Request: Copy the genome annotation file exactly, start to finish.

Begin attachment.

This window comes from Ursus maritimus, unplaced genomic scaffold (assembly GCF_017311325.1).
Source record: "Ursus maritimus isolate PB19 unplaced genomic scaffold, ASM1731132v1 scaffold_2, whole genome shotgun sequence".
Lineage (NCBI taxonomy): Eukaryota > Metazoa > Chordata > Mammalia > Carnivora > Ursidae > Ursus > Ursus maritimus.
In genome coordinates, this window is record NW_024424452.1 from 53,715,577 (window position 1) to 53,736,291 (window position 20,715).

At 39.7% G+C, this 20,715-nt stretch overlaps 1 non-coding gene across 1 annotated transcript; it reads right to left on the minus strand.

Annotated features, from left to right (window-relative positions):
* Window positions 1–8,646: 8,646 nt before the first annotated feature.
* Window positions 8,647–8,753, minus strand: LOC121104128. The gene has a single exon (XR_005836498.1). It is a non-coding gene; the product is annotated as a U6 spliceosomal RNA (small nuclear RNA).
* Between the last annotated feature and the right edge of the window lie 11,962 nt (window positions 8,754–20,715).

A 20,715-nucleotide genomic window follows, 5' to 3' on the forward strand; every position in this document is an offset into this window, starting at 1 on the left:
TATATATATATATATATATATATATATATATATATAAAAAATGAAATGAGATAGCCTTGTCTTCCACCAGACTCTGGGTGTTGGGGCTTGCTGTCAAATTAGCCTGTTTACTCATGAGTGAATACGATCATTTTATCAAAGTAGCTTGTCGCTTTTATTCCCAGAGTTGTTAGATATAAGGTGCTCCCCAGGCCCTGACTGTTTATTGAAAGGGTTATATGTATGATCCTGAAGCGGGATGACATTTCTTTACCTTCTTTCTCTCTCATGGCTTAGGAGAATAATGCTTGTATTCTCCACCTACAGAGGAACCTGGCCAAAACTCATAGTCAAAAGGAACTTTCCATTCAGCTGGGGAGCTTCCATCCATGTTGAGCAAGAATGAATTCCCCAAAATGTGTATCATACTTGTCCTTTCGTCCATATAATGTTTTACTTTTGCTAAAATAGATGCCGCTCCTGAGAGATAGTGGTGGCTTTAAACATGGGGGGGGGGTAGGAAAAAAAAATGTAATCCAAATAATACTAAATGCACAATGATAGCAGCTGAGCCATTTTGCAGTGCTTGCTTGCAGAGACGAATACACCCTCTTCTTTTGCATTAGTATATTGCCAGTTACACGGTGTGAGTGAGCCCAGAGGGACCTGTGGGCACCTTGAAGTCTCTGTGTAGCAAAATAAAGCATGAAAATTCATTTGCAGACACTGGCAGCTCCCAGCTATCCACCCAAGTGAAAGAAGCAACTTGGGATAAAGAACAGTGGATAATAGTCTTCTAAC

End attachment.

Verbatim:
This window comes from Ursus maritimus, unplaced genomic scaffold (assembly GCF_017311325.1).
Source record: "Ursus maritimus isolate PB19 unplaced genomic scaffold, ASM1731132v1 scaffold_2, whole genome shotgun sequence".
Lineage (NCBI taxonomy): Eukaryota > Metazoa > Chordata > Mammalia > Carnivora > Ursidae > Ursus > Ursus maritimus.
In genome coordinates, this window is record NW_024424452.1 from 53,715,577 (window position 1) to 53,736,291 (window position 20,715).

At 39.7% G+C, this 20,715-nt stretch overlaps 1 non-coding gene across 1 annotated transcript; it reads right to left on the minus strand.

Annotated features, from left to right (window-relative positions):
* Window positions 1–8,646: 8,646 nt before the first annotated feature.
* Window positions 8,647–8,753, minus strand: LOC121104128. The gene has a single exon (XR_005836498.1). It is a non-coding gene; the product is annotated as a U6 spliceosomal RNA (small nuclear RNA).
* Between the last annotated feature and the right edge of the window lie 11,962 nt (window positions 8,754–20,715).

A 20,715-nucleotide genomic window follows, 5' to 3' on the forward strand; every position in this document is an offset into this window, starting at 1 on the left:
TATATATATATATATATATATATATATATATATATAAAAAATGAAATGAGATAGCCTTGTCTTCCACCAGACTCTGGGTGTTGGGGCTTGCTGTCAAATTAGCCTGTTTACTCATGAGTGAATACGATCATTTTATCAAAGTAGCTTGTCGCTTTTATTCCCAGAGTTGTTAGATATAAGGTGCTCCCCAGGCCCTGACTGTTTATTGAAAGGGTTATATGTATGATCCTGAAGCGGGATGACATTTCTTTACCTTCTTTCTCTCTCATGGCTTAGGAGAATAATGCTTGTATTCTCCACCTACAGAGGAACCTGGCCAAAACTCATAGTCAAAAGGAACTTTCCATTCAGCTGGGGAGCTTCCATCCATGTTGAGCAAGAATGAATTCCCCAAAATGTGTATCATACTTGTCCTTTCGTCCATATAATGTTTTACTTTTGCTAAAATAGATGCCGCTCCTGAGAGATAGTGGTGGCTTTAAACATGGGGGGGGGGTAGGAAAAAAAAATGTAATCCAAATAATACTAAATGCACAATGATAGCAGCTGAGCCATTTTGCAGTGCTTGCTTGCAGAGACGAATACACCCTCTTCTTTTGCATTAGTATATTGCCAGTTACACGGTGTGAGTGAGCCCAGAGGGACCTGTGGGCACCTTGAAGTCTCTGTGTAGCAAAATAAAGCATGAAAATTCATTTGCAGACACTGGCAGCTCCCAGCTATCCACCCAAGTGAAAGAAGCAACTTGGGATAAAGAACAGTGGATAATAGTCTTCTAAC